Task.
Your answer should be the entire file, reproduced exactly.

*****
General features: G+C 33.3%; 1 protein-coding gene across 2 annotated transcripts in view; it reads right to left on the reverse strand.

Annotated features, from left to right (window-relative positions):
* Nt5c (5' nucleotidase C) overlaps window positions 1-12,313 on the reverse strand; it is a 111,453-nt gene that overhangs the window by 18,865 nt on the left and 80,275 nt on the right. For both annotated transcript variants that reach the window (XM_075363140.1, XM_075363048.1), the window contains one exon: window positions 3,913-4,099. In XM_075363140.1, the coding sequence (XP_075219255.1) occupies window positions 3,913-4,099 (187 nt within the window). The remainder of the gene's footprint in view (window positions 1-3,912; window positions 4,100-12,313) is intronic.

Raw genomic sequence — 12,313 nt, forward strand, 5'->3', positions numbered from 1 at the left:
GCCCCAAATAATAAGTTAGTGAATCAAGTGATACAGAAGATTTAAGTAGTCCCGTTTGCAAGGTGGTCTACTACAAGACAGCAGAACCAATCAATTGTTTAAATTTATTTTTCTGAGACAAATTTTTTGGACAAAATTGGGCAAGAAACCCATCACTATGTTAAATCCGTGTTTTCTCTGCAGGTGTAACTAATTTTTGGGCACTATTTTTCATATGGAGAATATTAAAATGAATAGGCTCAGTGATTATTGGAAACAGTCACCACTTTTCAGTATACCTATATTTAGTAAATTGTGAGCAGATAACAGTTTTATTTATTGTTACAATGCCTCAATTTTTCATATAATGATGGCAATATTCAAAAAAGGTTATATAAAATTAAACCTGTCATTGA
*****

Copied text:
General features: G+C 33.3%; 1 protein-coding gene across 2 annotated transcripts in view; it reads right to left on the reverse strand.

Annotated features, from left to right (window-relative positions):
* Nt5c (5' nucleotidase C) overlaps window positions 1-12,313 on the reverse strand; it is a 111,453-nt gene that overhangs the window by 18,865 nt on the left and 80,275 nt on the right. For both annotated transcript variants that reach the window (XM_075363140.1, XM_075363048.1), the window contains one exon: window positions 3,913-4,099. In XM_075363140.1, the coding sequence (XP_075219255.1) occupies window positions 3,913-4,099 (187 nt within the window). The remainder of the gene's footprint in view (window positions 1-3,912; window positions 4,100-12,313) is intronic.

Raw genomic sequence — 12,313 nt, forward strand, 5'->3', positions numbered from 1 at the left:
GCCCCAAATAATAAGTTAGTGAATCAAGTGATACAGAAGATTTAAGTAGTCCCGTTTGCAAGGTGGTCTACTACAAGACAGCAGAACCAATCAATTGTTTAAATTTATTTTTCTGAGACAAATTTTTTGGACAAAATTGGGCAAGAAACCCATCACTATGTTAAATCCGTGTTTTCTCTGCAGGTGTAACTAATTTTTGGGCACTATTTTTCATATGGAGAATATTAAAATGAATAGGCTCAGTGATTATTGGAAACAGTCACCACTTTTCAGTATACCTATATTTAGTAAATTGTGAGCAGATAACAGTTTTATTTATTGTTACAATGCCTCAATTTTTCATATAATGATGGCAATATTCAAAAAAGGTTATATAAAATTAAACCTGTCATTGA